Garage doors may stop functioning properly if they have been damaged, used improperly or are old. They can begin going up and down unpredictably. This can hurt people, especially small children and older people who may not be aware of the danger or able to move out of the way quickly. It can also damage cars, bicycles or other possessions caught in the door.
Did you know…in the recent past 13,325 people suffered injuries caused by garage doors.
Other concerns include worn or broken springs, ill-fitting or loose tracks, or warped or misaligned sections. Also, if there are leaks or air gaps from holes or worn-out weather-stripping, it makes good sense to resolve each of these issues before listing your home.
If you garage door is displaying problems mentioned previously, you should start the process of getting it repaired as soon as possible. A garage door typically lasts for 15 to 30 years, but after that, they likely need to be replaced.
Water hook-ups connected to appliances may be sites of water damage or leakage. Be especially sure to check around appliances such as the washer and dryer, kitchen sink, bathroom appliances, and any other facilities using water in your home for signs of leaks or damage.
If there are leaks, they need to be fixed promptly. While a slow leak may seem like a minor issue, they can and often do cause further damage and can affect structural integrity. If old and worn-out appliances are the cause of the damage, these will likely need replacement as well.
Any damage or danger to your home’s electrical systems needs to be fixed right away. The danger to you, your family and your home can be extreme. Failing electrical systems can cause electrocution and shock. They can cause electrical fires, which are fast-moving and difficult to put out. Do not run the risk of losing your family and your home to a fire.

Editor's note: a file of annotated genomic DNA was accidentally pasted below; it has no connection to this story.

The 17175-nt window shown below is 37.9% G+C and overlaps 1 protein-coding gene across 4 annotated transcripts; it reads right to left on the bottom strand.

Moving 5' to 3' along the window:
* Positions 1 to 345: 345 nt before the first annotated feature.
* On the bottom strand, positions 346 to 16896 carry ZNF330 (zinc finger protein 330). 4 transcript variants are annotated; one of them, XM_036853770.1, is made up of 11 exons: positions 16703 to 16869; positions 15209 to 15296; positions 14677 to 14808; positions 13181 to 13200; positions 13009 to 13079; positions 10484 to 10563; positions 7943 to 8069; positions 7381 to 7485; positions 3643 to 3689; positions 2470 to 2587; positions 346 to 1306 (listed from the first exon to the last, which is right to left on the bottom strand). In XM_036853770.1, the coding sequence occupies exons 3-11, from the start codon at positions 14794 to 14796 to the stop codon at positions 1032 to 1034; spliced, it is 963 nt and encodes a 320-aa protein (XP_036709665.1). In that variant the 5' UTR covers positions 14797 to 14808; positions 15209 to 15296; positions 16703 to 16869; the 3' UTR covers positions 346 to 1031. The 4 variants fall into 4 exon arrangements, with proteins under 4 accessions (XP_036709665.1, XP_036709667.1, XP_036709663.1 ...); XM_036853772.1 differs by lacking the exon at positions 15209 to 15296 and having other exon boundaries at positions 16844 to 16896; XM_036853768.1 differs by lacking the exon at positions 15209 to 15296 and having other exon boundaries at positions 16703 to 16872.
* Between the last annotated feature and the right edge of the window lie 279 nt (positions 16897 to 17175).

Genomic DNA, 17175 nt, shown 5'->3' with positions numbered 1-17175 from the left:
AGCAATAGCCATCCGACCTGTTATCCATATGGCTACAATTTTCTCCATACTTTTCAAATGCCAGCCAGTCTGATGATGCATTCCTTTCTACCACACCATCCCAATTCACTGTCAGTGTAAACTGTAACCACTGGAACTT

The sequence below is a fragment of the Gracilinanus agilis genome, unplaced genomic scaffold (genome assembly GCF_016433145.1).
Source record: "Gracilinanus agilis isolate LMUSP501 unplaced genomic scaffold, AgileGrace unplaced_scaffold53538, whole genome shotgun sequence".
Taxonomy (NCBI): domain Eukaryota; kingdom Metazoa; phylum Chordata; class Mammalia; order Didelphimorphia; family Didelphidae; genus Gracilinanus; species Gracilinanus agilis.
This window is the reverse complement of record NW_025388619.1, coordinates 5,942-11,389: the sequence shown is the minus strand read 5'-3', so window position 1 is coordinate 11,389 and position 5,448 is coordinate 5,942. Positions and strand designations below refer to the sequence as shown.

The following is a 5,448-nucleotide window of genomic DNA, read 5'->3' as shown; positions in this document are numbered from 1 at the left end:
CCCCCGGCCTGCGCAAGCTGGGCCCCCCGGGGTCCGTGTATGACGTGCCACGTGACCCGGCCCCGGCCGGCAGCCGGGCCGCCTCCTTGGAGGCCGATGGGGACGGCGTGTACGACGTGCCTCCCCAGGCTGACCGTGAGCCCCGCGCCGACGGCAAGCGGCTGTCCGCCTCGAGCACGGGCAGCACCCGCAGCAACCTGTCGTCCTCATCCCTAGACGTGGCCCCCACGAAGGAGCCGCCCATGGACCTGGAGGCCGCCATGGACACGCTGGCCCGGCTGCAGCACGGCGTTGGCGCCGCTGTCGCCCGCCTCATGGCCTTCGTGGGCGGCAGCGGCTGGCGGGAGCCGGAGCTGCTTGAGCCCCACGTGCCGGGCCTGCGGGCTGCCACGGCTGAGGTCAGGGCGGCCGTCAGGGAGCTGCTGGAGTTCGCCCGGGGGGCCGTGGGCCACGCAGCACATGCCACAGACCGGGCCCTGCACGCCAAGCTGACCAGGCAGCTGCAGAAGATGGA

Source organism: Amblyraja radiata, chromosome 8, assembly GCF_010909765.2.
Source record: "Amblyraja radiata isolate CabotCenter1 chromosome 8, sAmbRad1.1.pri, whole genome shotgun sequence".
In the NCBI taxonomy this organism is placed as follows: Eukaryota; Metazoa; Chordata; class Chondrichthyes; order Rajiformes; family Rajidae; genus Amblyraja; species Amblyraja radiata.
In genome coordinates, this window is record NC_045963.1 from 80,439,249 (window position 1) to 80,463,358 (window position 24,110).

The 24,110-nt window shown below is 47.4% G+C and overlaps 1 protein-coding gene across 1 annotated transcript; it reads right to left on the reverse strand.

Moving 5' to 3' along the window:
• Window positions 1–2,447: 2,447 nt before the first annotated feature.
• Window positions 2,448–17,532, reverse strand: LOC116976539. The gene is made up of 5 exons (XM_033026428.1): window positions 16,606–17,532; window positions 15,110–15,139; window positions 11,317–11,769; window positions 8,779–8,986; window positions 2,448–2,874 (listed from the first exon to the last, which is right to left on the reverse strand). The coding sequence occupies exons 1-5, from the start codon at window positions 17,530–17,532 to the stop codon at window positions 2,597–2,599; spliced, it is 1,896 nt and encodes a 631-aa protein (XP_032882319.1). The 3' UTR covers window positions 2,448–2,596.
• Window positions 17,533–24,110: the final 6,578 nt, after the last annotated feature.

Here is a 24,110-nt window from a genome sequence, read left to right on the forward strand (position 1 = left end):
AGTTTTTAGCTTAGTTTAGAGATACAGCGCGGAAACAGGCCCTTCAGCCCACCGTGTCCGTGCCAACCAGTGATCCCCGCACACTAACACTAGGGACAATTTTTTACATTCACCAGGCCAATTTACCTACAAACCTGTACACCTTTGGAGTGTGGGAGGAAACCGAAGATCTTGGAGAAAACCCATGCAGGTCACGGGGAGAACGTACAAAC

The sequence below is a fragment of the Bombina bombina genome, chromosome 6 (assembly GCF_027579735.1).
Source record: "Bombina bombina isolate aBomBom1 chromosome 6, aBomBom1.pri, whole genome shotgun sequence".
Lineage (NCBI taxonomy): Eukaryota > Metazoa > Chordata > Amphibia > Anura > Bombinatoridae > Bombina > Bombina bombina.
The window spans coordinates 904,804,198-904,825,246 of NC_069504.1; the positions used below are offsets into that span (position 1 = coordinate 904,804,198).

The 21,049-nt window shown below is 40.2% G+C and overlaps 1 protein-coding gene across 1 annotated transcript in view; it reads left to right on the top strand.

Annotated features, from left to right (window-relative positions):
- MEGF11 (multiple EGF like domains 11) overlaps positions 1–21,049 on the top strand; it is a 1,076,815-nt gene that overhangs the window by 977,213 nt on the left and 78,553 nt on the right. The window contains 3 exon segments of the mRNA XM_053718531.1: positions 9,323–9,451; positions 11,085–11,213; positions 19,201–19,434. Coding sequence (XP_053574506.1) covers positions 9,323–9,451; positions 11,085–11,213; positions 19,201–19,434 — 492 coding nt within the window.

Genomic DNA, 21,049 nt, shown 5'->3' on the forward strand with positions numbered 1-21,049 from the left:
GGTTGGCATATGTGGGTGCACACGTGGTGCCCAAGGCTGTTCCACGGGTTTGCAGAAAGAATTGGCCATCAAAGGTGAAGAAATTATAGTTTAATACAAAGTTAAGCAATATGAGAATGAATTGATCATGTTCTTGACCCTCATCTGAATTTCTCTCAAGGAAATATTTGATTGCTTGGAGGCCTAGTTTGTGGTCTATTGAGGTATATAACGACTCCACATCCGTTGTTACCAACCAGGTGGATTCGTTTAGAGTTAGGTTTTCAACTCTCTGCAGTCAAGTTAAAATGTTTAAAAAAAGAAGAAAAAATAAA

Do not think your circuit breakers will automatically turn off and protect your family and home from all potential damage. That will happen if the circuits are overloaded. But there can be problems with electrical wiring that do not manifest this way.
If appliances buzz, even slightly, when turned on, it could be a sign of faulty wiring or insufficient electricity to power all the appliances in your home. If outlets are warm or hot to the touch, it can be a danger signal. If heaters, air conditioners or lamps do not always turn on or shut off abruptly, it could be another danger signal.
If your home is from the 1960s or 70s, it may have outdated wiring. If you see any danger signals in the electrical system, it is in your best interest to call an electrician for an inspection.
While many do-it-yourself homeowners believe they can do many repairs themselves, it is advisable to never try to make electrical repairs yourself. Many of them are complicated. Hiring a professional ensures they are done correctly. When in doubt, err on the side of caution, so you never short circuit your families safety.
Basements and Foundations
Carefully inspect your home for any signs of damage to the foundation. Cold weather or inadequate maintenance often cause cracks in the foundation. If cracks develop, water leakage or pest colonies can occur in the basement or ground floor of the home if there is not a basement.
Water leakage can damage the structural integrity of the home. So can pests such as termites or rodents, because both can chew wooden structures.
Water can also cause mildew, mold and rot. Not only are these a hazard, they can make you sick too. It is smart to call in a professional if you believe any of these conditions exist.